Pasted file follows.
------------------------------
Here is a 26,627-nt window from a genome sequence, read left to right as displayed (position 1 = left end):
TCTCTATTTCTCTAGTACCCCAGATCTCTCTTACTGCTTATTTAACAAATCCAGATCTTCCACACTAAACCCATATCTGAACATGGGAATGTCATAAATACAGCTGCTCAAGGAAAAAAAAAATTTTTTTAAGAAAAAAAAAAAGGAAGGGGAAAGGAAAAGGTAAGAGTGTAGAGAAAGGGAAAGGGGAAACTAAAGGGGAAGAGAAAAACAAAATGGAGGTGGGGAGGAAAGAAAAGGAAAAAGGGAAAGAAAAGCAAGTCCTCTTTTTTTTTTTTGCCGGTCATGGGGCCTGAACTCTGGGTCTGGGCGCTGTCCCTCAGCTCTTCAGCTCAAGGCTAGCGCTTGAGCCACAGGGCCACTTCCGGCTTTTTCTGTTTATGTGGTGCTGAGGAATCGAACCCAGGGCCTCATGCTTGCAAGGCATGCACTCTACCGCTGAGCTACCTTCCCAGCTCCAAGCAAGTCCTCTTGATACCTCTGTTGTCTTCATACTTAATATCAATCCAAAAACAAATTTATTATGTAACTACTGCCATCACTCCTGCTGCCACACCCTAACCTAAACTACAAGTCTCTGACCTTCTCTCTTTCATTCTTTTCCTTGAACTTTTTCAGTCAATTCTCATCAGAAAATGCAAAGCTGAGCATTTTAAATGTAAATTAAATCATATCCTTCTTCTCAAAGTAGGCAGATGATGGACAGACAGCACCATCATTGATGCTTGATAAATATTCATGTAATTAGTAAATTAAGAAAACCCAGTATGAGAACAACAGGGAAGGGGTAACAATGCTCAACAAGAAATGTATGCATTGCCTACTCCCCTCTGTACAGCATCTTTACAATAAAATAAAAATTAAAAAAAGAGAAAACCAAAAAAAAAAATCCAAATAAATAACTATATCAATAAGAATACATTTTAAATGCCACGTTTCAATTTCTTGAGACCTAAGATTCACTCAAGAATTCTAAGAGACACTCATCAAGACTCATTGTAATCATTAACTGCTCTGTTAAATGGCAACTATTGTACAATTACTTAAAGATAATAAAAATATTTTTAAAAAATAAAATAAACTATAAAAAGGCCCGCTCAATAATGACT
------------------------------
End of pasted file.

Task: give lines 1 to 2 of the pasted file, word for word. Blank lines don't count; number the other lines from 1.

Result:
Here is a 26,627-nt window from a genome sequence, read left to right as displayed (position 1 = left end):
TCTCTATTTCTCTAGTACCCCAGATCTCTCTTACTGCTTATTTAACAAATCCAGATCTTCCACACTAAACCCATATCTGAACATGGGAATGTCATAAATACAGCTGCTCAAGGAAAAAAAAAATTTTTTTAAGAAAAAAAAAAAGGAAGGGGAAAGGAAAAGGTAAGAGTGTAGAGAAAGGGAAAGGGGAAACTAAAGGGGAAGAGAAAAACAAAATGGAGGTGGGGAGGAAAGAAAAGGAAAAAGGGAAAGAAAAGCAAGTCCTCTTTTTTTTTTTTGCCGGTCATGGGGCCTGAACTCTGGGTCTGGGCGCTGTCCCTCAGCTCTTCAGCTCAAGGCTAGCGCTTGAGCCACAGGGCCACTTCCGGCTTTTTCTGTTTATGTGGTGCTGAGGAATCGAACCCAGGGCCTCATGCTTGCAAGGCATGCACTCTACCGCTGAGCTACCTTCCCAGCTCCAAGCAAGTCCTCTTGATACCTCTGTTGTCTTCATACTTAATATCAATCCAAAAACAAATTTATTATGTAACTACTGCCATCACTCCTGCTGCCACACCCTAACCTAAACTACAAGTCTCTGACCTTCTCTCTTTCATTCTTTTCCTTGAACTTTTTCAGTCAATTCTCATCAGAAAATGCAAAGCTGAGCATTTTAAATGTAAATTAAATCATATCCTTCTTCTCAAAGTAGGCAGATGATGGACAGACAGCACCATCATTGATGCTTGATAAATATTCATGTAATTAGTAAATTAAGAAAACCCAGTATGAGAACAACAGGGAAGGGGTAACAATGCTCAACAAGAAATGTATGCATTGCCTACTCCCCTCTGTACAGCATCTTTACAATAAAATAAAAATTAAAAAAAGAGAAAACCAAAAAAAAAAATCCAAATAAATAACTATATCAATAAGAATACATTTTAAATGCCACGTTTCAATTTCTTGAGACCTAAGATTCACTCAAGAATTCTAAGAGACACTCATCAAGACTCATTGTAATCATTAACTGCTCTGTTAAATGGCAACTATTGTACAATTACTTAAAGATAATAAAAATATTTTTAAAAAATAAAATAAACTATAAAAAGGCCCGCTCAATAATGACT